Italy's Arianna Fontana (2nd L), Britain's Elise Christie (2nd R), and South Korea's Park Seung-hi (R) crash, during the women's 500 metres short track speed skating final at the Sochi Winter Olympics
Italy's Arianna Fontana (2nd L), Britain's Elise Christie (2nd R), and South Korea's Park Seung-hi (R) crash, during the women's 500 metres short track speed skating final at the Sochi Winter OlympicsReuters

British speed skater Elise Christie was subjected to online abuse on Twitter after being stripped of a silver medal at the Sochi Winter Olympics.

The 23-year-old came second in the 500m speed skating final on Thursday but was disqualified for having caused an accident in which she collided with two other sprinters.

"I have had a few people threatening me, cyber bullying basically, so it's been a tough few days," Christie said. "I have had to deal with abuse on the internet. So, I have found it hard but it is not always about medals."

One of the skaters who fell was Korean world championship silver medallist Park Seung-Hi. She finished with the bronze after getting to her feet, but it is understood that much of the abuse received by Christie came from Koreans blaming her, according to a Telegraph report.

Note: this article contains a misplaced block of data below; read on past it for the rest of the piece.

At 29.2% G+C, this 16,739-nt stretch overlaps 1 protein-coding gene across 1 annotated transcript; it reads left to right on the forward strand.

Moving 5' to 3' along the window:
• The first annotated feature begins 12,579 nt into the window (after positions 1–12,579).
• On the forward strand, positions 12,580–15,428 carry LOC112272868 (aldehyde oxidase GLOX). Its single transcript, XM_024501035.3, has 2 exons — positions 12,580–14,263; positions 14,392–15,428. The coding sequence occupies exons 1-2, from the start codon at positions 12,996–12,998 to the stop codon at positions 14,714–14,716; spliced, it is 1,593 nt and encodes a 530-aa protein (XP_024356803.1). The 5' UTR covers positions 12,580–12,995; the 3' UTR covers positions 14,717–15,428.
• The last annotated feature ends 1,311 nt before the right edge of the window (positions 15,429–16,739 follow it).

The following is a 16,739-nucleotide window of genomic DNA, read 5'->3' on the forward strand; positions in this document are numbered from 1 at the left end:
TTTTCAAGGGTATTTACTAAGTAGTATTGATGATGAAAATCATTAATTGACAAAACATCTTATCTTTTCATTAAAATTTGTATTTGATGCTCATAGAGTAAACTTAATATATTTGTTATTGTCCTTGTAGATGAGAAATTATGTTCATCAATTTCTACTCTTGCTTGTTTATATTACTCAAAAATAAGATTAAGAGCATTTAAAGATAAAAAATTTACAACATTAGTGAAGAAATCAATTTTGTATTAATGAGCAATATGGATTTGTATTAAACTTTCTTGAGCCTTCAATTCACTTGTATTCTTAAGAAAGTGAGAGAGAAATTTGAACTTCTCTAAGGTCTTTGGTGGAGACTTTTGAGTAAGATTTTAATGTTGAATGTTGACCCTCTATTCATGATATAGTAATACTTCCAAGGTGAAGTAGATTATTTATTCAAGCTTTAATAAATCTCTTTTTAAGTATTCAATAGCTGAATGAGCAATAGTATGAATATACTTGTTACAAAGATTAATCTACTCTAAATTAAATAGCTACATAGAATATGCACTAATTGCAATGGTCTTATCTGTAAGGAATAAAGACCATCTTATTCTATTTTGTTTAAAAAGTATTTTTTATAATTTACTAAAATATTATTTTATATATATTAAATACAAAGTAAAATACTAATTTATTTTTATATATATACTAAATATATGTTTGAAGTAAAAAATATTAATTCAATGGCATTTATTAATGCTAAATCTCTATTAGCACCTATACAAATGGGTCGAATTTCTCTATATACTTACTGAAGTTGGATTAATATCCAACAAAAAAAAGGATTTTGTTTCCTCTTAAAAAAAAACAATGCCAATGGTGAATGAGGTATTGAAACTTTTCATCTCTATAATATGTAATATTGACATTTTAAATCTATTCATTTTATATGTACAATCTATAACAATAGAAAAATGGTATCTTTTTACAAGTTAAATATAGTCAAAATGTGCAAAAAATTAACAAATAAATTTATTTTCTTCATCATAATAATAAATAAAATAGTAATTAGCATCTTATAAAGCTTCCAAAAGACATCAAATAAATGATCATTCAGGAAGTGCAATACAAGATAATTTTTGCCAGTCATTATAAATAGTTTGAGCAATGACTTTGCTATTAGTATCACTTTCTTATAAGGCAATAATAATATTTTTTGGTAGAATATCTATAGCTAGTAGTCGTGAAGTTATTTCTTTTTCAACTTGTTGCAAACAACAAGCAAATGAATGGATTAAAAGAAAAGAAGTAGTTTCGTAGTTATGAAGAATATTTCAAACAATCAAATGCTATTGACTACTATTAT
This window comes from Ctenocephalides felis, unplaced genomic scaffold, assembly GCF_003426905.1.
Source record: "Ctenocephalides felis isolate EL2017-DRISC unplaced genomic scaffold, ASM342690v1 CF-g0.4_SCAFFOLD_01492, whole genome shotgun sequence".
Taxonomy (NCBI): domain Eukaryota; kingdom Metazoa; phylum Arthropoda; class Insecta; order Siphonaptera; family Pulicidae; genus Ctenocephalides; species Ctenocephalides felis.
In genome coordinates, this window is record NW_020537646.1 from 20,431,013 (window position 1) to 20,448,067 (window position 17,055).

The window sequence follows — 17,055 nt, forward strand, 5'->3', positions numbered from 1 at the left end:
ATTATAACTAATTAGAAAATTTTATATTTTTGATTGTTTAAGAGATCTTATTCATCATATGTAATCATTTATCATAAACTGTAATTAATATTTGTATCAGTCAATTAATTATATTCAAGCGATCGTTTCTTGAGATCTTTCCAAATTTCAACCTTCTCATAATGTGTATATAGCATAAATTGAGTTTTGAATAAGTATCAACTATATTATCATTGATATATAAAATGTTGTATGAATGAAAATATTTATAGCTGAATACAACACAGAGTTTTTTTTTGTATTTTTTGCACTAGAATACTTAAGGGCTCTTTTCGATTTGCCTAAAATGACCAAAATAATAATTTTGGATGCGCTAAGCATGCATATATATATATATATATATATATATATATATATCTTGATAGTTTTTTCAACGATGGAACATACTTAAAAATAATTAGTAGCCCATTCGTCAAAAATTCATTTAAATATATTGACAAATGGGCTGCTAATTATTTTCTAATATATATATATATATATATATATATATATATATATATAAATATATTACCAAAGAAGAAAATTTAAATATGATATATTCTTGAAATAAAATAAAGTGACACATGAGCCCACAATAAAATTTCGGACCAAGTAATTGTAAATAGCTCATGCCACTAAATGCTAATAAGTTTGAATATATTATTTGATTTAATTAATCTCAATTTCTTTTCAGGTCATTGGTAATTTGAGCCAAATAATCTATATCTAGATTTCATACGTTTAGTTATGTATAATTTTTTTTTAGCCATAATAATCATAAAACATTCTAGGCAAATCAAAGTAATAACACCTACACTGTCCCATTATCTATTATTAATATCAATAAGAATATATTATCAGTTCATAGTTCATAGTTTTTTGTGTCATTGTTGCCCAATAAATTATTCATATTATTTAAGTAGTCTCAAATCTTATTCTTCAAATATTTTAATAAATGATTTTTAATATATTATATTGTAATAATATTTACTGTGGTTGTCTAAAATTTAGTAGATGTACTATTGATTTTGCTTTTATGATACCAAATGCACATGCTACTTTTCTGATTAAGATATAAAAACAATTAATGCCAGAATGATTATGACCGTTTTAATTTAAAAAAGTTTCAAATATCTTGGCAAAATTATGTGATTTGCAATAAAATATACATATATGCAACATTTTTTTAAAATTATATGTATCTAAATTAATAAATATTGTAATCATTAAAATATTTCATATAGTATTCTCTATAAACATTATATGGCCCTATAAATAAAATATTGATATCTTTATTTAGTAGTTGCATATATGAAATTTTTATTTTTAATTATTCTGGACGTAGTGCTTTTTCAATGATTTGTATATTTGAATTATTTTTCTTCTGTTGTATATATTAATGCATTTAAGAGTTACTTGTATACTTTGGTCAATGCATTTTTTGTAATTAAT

The comments included threats of sexual violence, calling her a "bitch" and a "f****** idiot."

Professor Mary Beard, a Cambridge academic who has also experienced Twitter abuse, said during a London Review of Books lecture at the British Museum: "The 140 characters of a tweet act as a kind of magnifying glass on attitudes we find elsewhere.

"It's hard not to see some faint connection between these mad Twitter outbursts and the blokes in the House of Commons heckling women MPs so loud that you simply can't hear what they're saying. In the Afghan parliament, apparently, they simply disconnect the mics when they don't want to hear the women speak."

A Team GB official refused to be drawn on who had been tweeting "unsavoury remarks" towards Christie. After consultation with the British Olympic Association, it was agreed that the British athlete should have her Twitter deactivated.

Other athletes, including Rebecca Adlington, Tom Daley and Beth Tweddle have been targeted by trolls on Twitter.